Gardener’s tip: A layer of mulch for the persimmon tree

Reader Heidemarie Novak wants to know why her persimmon tree drops its fruits before they ripen.

“Our persimmon tree looks good, the leaves are healthy and shiny, it has also bloomed beautifully and set a lot of fruit. Unfortunately, he dropped almost all of the fruit – already about the size of an apricot. I provided the tree with fruit tree fertilizer and watered it well. Last year the tree dropped a lot of unripe fruit but ultimately a lot of it ripened. What could be the cause?” asks reader Heidemarie Novak.

ORF/Ralph Huber-Blechinger

“Persimmons are the clear winners of the changing climate because until a few decades ago these trees were only hardy in a very mild climate. Just like with figs, the cultivation is now working in large parts of Austria,” says organic gardener Karl Ploberger. The tree originally comes from Asia and is botanically called Diospyros kaki, which translates as “divine fruit”.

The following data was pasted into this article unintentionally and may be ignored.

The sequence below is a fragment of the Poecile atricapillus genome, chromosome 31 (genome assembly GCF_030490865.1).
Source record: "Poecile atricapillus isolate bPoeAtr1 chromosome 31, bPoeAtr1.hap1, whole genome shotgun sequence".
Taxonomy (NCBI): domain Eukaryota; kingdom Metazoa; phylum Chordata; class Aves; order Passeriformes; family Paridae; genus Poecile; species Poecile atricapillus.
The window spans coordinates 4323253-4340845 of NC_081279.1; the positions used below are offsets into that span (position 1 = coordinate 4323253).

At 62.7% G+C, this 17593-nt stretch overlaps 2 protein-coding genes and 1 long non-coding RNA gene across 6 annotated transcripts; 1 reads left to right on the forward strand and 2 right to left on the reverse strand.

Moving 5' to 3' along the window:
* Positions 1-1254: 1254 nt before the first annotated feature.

A fully sunny, very sheltered location is absolutely necessary for the fruits to ripen. “The reason could be, on the one hand, the late frosts that there was insufficient fertilization, but much more likely is the dryness in summer. The tree quickly suffers from stress and reacts to drought with premature fruit drop. This stress is also known from other plants – the tomatoes get blossom end rot,” says Ploberger.

What you can do: “Create a larger tree disc, because the grass takes up a lot of water. Supply the tree disc with compost and mulching material and water it intensively and thoroughly once a week. That means: 30 liters per square meter of crown area.”

By Editor

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